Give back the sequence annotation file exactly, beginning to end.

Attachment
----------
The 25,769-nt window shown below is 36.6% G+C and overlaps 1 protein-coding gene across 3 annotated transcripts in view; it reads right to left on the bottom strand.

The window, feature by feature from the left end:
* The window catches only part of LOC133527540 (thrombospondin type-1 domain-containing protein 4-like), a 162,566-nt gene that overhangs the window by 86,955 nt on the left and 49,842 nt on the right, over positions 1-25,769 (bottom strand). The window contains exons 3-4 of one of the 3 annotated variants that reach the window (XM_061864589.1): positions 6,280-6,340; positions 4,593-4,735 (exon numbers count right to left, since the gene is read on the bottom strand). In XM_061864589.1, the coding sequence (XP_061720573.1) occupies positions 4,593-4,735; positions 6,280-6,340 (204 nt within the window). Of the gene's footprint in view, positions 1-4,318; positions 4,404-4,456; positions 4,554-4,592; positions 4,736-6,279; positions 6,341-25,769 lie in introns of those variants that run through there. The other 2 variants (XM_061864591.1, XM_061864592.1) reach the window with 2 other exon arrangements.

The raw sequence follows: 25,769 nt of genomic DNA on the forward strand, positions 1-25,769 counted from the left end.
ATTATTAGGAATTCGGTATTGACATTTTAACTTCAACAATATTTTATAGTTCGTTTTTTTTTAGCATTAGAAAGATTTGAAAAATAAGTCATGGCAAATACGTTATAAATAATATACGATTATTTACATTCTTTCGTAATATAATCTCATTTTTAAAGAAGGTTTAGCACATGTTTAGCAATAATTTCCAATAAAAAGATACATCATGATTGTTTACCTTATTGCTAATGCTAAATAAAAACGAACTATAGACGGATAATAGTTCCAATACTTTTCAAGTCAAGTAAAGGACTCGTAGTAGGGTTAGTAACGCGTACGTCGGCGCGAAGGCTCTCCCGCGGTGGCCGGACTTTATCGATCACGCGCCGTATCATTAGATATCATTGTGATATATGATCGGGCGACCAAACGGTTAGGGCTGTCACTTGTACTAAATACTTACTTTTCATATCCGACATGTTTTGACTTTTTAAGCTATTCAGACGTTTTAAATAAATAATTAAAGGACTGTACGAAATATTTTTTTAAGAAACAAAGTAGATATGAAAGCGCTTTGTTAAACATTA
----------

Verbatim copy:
The 25,769-nt window shown below is 36.6% G+C and overlaps 1 protein-coding gene across 3 annotated transcripts in view; it reads right to left on the bottom strand.

The window, feature by feature from the left end:
* The window catches only part of LOC133527540 (thrombospondin type-1 domain-containing protein 4-like), a 162,566-nt gene that overhangs the window by 86,955 nt on the left and 49,842 nt on the right, over positions 1-25,769 (bottom strand). The window contains exons 3-4 of one of the 3 annotated variants that reach the window (XM_061864589.1): positions 6,280-6,340; positions 4,593-4,735 (exon numbers count right to left, since the gene is read on the bottom strand). In XM_061864589.1, the coding sequence (XP_061720573.1) occupies positions 4,593-4,735; positions 6,280-6,340 (204 nt within the window). Of the gene's footprint in view, positions 1-4,318; positions 4,404-4,456; positions 4,554-4,592; positions 4,736-6,279; positions 6,341-25,769 lie in introns of those variants that run through there. The other 2 variants (XM_061864591.1, XM_061864592.1) reach the window with 2 other exon arrangements.

The raw sequence follows: 25,769 nt of genomic DNA on the forward strand, positions 1-25,769 counted from the left end.
ATTATTAGGAATTCGGTATTGACATTTTAACTTCAACAATATTTTATAGTTCGTTTTTTTTTAGCATTAGAAAGATTTGAAAAATAAGTCATGGCAAATACGTTATAAATAATATACGATTATTTACATTCTTTCGTAATATAATCTCATTTTTAAAGAAGGTTTAGCACATGTTTAGCAATAATTTCCAATAAAAAGATACATCATGATTGTTTACCTTATTGCTAATGCTAAATAAAAACGAACTATAGACGGATAATAGTTCCAATACTTTTCAAGTCAAGTAAAGGACTCGTAGTAGGGTTAGTAACGCGTACGTCGGCGCGAAGGCTCTCCCGCGGTGGCCGGACTTTATCGATCACGCGCCGTATCATTAGATATCATTGTGATATATGATCGGGCGACCAAACGGTTAGGGCTGTCACTTGTACTAAATACTTACTTTTCATATCCGACATGTTTTGACTTTTTAAGCTATTCAGACGTTTTAAATAAATAATTAAAGGACTGTACGAAATATTTTTTTAAGAAACAAAGTAGATATGAAAGCGCTTTGTTAAACATTA